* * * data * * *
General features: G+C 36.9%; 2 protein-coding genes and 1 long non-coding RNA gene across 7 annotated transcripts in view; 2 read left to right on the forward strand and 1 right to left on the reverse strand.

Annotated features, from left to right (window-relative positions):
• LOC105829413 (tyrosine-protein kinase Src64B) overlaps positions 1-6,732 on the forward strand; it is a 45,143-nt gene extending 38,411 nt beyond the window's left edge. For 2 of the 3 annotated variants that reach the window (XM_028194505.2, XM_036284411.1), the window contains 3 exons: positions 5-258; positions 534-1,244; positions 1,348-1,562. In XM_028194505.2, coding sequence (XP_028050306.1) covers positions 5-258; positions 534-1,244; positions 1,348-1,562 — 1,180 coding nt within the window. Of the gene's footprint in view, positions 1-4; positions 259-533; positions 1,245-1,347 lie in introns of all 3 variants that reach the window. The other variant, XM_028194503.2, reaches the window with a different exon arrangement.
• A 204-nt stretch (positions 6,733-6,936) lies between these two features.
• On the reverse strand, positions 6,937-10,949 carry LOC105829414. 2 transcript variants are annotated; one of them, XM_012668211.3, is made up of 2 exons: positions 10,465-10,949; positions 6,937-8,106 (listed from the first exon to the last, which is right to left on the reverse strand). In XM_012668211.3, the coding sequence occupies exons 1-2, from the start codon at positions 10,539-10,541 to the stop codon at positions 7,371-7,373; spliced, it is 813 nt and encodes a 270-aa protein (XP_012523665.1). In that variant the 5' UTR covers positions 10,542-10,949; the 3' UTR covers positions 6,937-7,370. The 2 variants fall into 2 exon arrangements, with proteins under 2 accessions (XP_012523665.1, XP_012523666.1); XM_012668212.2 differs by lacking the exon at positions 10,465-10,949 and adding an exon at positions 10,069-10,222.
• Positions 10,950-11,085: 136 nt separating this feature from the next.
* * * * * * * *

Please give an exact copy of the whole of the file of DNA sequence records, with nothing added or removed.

General features: G+C 36.9%; 2 protein-coding genes and 1 long non-coding RNA gene across 7 annotated transcripts in view; 2 read left to right on the forward strand and 1 right to left on the reverse strand.

Annotated features, from left to right (window-relative positions):
• LOC105829413 (tyrosine-protein kinase Src64B) overlaps positions 1-6,732 on the forward strand; it is a 45,143-nt gene extending 38,411 nt beyond the window's left edge. For 2 of the 3 annotated variants that reach the window (XM_028194505.2, XM_036284411.1), the window contains 3 exons: positions 5-258; positions 534-1,244; positions 1,348-1,562. In XM_028194505.2, coding sequence (XP_028050306.1) covers positions 5-258; positions 534-1,244; positions 1,348-1,562 — 1,180 coding nt within the window. Of the gene's footprint in view, positions 1-4; positions 259-533; positions 1,245-1,347 lie in introns of all 3 variants that reach the window. The other variant, XM_028194503.2, reaches the window with a different exon arrangement.
• A 204-nt stretch (positions 6,733-6,936) lies between these two features.
• On the reverse strand, positions 6,937-10,949 carry LOC105829414. 2 transcript variants are annotated; one of them, XM_012668211.3, is made up of 2 exons: positions 10,465-10,949; positions 6,937-8,106 (listed from the first exon to the last, which is right to left on the reverse strand). In XM_012668211.3, the coding sequence occupies exons 1-2, from the start codon at positions 10,539-10,541 to the stop codon at positions 7,371-7,373; spliced, it is 813 nt and encodes a 270-aa protein (XP_012523665.1). In that variant the 5' UTR covers positions 10,542-10,949; the 3' UTR covers positions 6,937-7,370. The 2 variants fall into 2 exon arrangements, with proteins under 2 accessions (XP_012523665.1, XP_012523666.1); XM_012668212.2 differs by lacking the exon at positions 10,465-10,949 and adding an exon at positions 10,069-10,222.
• Positions 10,950-11,085: 136 nt separating this feature from the next.